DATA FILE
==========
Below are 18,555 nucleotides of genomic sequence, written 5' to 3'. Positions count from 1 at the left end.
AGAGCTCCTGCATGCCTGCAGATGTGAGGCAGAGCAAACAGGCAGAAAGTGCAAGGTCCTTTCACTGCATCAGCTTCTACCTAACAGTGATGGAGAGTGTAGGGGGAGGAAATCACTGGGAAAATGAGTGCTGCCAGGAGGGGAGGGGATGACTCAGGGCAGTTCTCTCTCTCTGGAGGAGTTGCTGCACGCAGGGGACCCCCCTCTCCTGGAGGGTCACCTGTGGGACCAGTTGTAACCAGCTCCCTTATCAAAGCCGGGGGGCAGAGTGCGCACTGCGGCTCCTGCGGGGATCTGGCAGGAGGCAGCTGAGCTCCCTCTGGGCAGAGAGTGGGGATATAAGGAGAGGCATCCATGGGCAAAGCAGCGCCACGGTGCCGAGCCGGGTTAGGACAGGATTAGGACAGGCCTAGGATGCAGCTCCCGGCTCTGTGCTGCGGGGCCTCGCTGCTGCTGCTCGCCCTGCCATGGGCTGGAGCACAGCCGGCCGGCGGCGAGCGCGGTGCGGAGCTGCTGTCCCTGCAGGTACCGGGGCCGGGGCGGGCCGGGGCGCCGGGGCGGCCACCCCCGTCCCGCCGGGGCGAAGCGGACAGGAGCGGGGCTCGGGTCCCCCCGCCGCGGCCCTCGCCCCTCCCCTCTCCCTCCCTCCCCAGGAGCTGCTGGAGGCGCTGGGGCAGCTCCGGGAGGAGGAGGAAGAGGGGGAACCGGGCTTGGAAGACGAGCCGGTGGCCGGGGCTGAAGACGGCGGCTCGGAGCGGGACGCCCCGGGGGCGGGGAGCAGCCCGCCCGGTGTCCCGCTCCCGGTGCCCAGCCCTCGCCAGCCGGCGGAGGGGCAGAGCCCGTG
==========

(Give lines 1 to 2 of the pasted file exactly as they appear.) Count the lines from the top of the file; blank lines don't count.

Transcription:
Below are 18,555 nucleotides of genomic sequence, written 5' to 3'. Positions count from 1 at the left end.
AGAGCTCCTGCATGCCTGCAGATGTGAGGCAGAGCAAACAGGCAGAAAGTGCAAGGTCCTTTCACTGCATCAGCTTCTACCTAACAGTGATGGAGAGTGTAGGGGGAGGAAATCACTGGGAAAATGAGTGCTGCCAGGAGGGGAGGGGATGACTCAGGGCAGTTCTCTCTCTCTGGAGGAGTTGCTGCACGCAGGGGACCCCCCTCTCCTGGAGGGTCACCTGTGGGACCAGTTGTAACCAGCTCCCTTATCAAAGCCGGGGGGCAGAGTGCGCACTGCGGCTCCTGCGGGGATCTGGCAGGAGGCAGCTGAGCTCCCTCTGGGCAGAGAGTGGGGATATAAGGAGAGGCATCCATGGGCAAAGCAGCGCCACGGTGCCGAGCCGGGTTAGGACAGGATTAGGACAGGCCTAGGATGCAGCTCCCGGCTCTGTGCTGCGGGGCCTCGCTGCTGCTGCTCGCCCTGCCATGGGCTGGAGCACAGCCGGCCGGCGGCGAGCGCGGTGCGGAGCTGCTGTCCCTGCAGGTACCGGGGCCGGGGCGGGCCGGGGCGCCGGGGCGGCCACCCCCGTCCCGCCGGGGCGAAGCGGACAGGAGCGGGGCTCGGGTCCCCCCGCCGCGGCCCTCGCCCCTCCCCTCTCCCTCCCTCCCCAGGAGCTGCTGGAGGCGCTGGGGCAGCTCCGGGAGGAGGAGGAAGAGGGGGAACCGGGCTTGGAAGACGAGCCGGTGGCCGGGGCTGAAGACGGCGGCTCGGAGCGGGACGCCCCGGGGGCGGGGAGCAGCCCGCCCGGTGTCCCGCTCCCGGTGCCCAGCCCTCGCCAGCCGGCGGAGGGGCAGAGCCCGTG